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Linux file system

I am trying to create a file system with 16k or 64k block size. I have created a GPT disk and formated it with XFS. the problem is when I mount it I get

mount: Function not implemented

Googling this problem I found out that I cannot mount a filesystem with larger than 4k block size because it cant be larger than the page size which is 4k in my case

How can I overcome this problem?

I have Linux CentOS 32 bit Kernel 2.6.18
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Monis Monther
Asked:
Monis Monther
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2 Solutions
 
wesly_chenCommented:
http://oss.sgi.COM/projects/xfs/
----Quote---
Filesystem Block Size

The maximum filesystem block size is the page size
of the kernel, which is 4K on x86 architecture
---------
AS root:
# getconf PAGESIZE
4096

So not for Linux. man page say it can up to 64kB but limited by pagesize. In this case, linux x86 is limited by pagesize 4k. SGI might be set larger than 4k.
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Monis MontherSystem ArchitectAuthor Commented:
1- What about increasing the page size? There is something called large pages and huge pages. Do you know of any options that might help increase the page size.

2- Does this mean that any Linux is limited to a 4k block size filesystem. This is a shock if its true. What do people do to have filesystems for larger block sizes?? why does ext3 support 8K if the O/S is limited to 4k??
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wesly_chenCommented:
> why does ext3 support 8K if the O/S is limited to 4k??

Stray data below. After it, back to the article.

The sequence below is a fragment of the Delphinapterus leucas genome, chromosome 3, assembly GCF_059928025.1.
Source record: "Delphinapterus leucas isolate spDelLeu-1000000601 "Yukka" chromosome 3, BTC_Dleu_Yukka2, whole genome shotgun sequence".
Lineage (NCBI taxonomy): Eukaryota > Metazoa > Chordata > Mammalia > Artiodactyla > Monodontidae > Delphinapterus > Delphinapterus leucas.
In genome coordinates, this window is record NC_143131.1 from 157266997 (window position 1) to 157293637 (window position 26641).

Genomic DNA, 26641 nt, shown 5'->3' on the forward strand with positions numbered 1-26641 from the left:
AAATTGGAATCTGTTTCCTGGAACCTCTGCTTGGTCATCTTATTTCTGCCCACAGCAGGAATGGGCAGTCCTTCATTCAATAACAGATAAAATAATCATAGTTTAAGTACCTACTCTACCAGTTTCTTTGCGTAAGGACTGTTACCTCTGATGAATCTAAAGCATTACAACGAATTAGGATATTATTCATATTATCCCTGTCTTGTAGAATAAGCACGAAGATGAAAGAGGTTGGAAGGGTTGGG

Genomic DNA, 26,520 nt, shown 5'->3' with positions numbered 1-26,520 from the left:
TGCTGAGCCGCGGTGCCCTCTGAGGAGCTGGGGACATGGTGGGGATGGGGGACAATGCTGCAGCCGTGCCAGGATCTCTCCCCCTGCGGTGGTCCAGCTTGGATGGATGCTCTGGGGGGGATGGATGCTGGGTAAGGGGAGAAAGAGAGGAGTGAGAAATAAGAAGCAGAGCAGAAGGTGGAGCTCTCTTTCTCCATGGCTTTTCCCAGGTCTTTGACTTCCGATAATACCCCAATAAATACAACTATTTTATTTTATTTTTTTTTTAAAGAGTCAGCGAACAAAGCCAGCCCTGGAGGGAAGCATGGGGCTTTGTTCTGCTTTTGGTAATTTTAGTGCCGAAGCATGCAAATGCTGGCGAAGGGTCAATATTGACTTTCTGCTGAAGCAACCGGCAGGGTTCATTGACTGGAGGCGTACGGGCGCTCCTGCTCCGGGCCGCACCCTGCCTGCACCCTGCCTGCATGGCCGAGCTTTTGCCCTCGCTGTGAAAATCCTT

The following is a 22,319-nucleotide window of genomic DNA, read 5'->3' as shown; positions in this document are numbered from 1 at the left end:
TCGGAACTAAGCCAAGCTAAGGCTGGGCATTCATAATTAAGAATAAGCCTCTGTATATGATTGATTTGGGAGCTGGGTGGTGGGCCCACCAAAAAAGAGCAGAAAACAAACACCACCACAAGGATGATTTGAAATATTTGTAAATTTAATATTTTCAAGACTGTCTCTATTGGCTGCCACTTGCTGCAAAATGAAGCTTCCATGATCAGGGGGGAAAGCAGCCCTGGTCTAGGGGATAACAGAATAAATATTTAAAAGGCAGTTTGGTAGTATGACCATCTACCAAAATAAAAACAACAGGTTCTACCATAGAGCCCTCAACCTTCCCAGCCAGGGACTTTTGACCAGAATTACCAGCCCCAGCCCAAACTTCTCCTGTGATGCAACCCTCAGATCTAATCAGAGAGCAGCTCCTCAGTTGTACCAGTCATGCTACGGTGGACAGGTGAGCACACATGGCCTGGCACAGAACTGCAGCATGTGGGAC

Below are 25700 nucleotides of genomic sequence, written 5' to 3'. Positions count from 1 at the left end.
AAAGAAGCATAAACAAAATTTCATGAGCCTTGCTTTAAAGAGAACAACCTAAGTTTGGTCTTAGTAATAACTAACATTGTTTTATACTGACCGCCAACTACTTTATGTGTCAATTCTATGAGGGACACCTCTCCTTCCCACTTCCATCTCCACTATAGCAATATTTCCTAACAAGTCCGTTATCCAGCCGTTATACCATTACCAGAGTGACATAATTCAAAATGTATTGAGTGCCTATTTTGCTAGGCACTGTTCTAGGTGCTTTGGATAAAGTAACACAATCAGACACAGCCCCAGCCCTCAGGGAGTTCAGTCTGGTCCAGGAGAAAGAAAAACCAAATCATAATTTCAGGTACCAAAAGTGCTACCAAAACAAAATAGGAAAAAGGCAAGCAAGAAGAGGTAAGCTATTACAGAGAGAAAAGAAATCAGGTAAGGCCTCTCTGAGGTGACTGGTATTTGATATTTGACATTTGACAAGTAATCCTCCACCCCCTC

No, ext3 is still limited by pagesize.

> Do you know of any options that might help increase the page size.
Sorry, I don't know. It could be the code in kernel.

Some database like Oracle requires larger block size for performance usually do on RAW disk (not formated as any filesystem).
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eagerCommented:
Changing the page size in the kernel is target dependent.  It can be done (I've worked on versions of Linux with 16K pages) but it requires a significant amount of work and there are many dependencies which need to be resolved.  On these systems, the file system block size may be larger than 4k.  

>>What do people do to have filesystems for larger block sizes?
On x86 systems, file systems have 4k blocks.  There is little or no benefit to larger page sizes.

Why do you want/need a file system with 16k or 64k blocks?  The file system block size is a logical, not physical, block size. This is not the size of records written on the disk
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Monis MontherSystem ArchitectAuthor Commented:
@eager

1- Can you please let me know the steps needed to change the page size or better if you can post a link with details if possible.

2- I have large media files and I read that having larger block size would help performance.
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eagerCommented:
The details are complex:   You would re-target Linux for a new variation of the x86 hardware.   This would take months for someone who is experienced with both x86 and Linux memory management.

You have been misinformed:  Larger file system block sizes will have minimal impact on performance.  Increasing block size (say from 256 to 512) can result in an improvement in performance.  There is a point of diminishing returns where the costs of increasing page size outweigh any improvement in performance from having 4K blocks.  This is somewhere around 4K page size.  
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wesly_chenCommented:
As I know the x86 architecture, 4k page size is limited so the block size is up to 4k.
NTFS on x84 hardware is also up to 4k block size.
You can try ia64 (itanium) which might get 8k block size.